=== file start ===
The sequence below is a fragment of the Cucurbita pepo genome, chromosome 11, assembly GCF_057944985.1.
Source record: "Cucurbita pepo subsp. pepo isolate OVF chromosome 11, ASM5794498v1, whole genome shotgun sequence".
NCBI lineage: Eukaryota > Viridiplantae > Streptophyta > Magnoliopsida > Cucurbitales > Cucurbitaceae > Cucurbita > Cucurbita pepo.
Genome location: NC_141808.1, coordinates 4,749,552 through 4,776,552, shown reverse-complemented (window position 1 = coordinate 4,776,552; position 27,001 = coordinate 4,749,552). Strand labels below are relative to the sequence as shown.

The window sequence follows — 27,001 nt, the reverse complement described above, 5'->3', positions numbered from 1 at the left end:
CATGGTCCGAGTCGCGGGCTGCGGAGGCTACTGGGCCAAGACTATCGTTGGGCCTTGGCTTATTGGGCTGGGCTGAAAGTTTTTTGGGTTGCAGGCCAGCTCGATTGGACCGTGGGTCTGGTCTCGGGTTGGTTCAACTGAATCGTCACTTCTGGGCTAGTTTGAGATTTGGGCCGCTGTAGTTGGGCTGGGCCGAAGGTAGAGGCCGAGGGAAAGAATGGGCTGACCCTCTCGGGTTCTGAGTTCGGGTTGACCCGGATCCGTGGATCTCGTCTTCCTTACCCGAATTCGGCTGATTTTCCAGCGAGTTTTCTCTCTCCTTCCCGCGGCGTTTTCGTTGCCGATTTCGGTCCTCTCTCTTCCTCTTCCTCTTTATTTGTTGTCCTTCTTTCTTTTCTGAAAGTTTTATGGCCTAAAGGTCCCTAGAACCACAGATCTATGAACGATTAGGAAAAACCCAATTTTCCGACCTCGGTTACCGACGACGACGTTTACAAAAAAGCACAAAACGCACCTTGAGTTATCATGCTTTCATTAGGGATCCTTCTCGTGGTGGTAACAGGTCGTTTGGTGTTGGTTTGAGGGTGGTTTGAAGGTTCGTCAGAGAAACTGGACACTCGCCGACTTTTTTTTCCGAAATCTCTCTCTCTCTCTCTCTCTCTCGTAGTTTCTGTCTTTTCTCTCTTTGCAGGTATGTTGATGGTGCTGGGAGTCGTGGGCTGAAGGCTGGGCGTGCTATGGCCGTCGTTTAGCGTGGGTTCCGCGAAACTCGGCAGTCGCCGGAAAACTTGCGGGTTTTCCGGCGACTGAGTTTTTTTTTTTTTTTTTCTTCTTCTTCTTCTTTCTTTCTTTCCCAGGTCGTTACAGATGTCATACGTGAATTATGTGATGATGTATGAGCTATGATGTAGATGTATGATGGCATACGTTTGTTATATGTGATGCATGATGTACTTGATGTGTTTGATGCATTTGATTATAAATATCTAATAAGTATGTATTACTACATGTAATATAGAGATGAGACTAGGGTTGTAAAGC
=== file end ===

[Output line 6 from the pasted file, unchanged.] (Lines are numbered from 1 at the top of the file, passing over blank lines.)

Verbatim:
CATGGTCCGAGTCGCGGGCTGCGGAGGCTACTGGGCCAAGACTATCGTTGGGCCTTGGCTTATTGGGCTGGGCTGAAAGTTTTTTGGGTTGCAGGCCAGCTCGATTGGACCGTGGGTCTGGTCTCGGGTTGGTTCAACTGAATCGTCACTTCTGGGCTAGTTTGAGATTTGGGCCGCTGTAGTTGGGCTGGGCCGAAGGTAGAGGCCGAGGGAAAGAATGGGCTGACCCTCTCGGGTTCTGAGTTCGGGTTGACCCGGATCCGTGGATCTCGTCTTCCTTACCCGAATTCGGCTGATTTTCCAGCGAGTTTTCTCTCTCCTTCCCGCGGCGTTTTCGTTGCCGATTTCGGTCCTCTCTCTTCCTCTTCCTCTTTATTTGTTGTCCTTCTTTCTTTTCTGAAAGTTTTATGGCCTAAAGGTCCCTAGAACCACAGATCTATGAACGATTAGGAAAAACCCAATTTTCCGACCTCGGTTACCGACGACGACGTTTACAAAAAAGCACAAAACGCACCTTGAGTTATCATGCTTTCATTAGGGATCCTTCTCGTGGTGGTAACAGGTCGTTTGGTGTTGGTTTGAGGGTGGTTTGAAGGTTCGTCAGAGAAACTGGACACTCGCCGACTTTTTTTTCCGAAATCTCTCTCTCTCTCTCTCTCTCTCGTAGTTTCTGTCTTTTCTCTCTTTGCAGGTATGTTGATGGTGCTGGGAGTCGTGGGCTGAAGGCTGGGCGTGCTATGGCCGTCGTTTAGCGTGGGTTCCGCGAAACTCGGCAGTCGCCGGAAAACTTGCGGGTTTTCCGGCGACTGAGTTTTTTTTTTTTTTTTTCTTCTTCTTCTTCTTTCTTTCTTTCCCAGGTCGTTACAGATGTCATACGTGAATTATGTGATGATGTATGAGCTATGATGTAGATGTATGATGGCATACGTTTGTTATATGTGATGCATGATGTACTTGATGTGTTTGATGCATTTGATTATAAATATCTAATAAGTATGTATTACTACATGTAATATAGAGATGAGACTAGGGTTGTAAAGC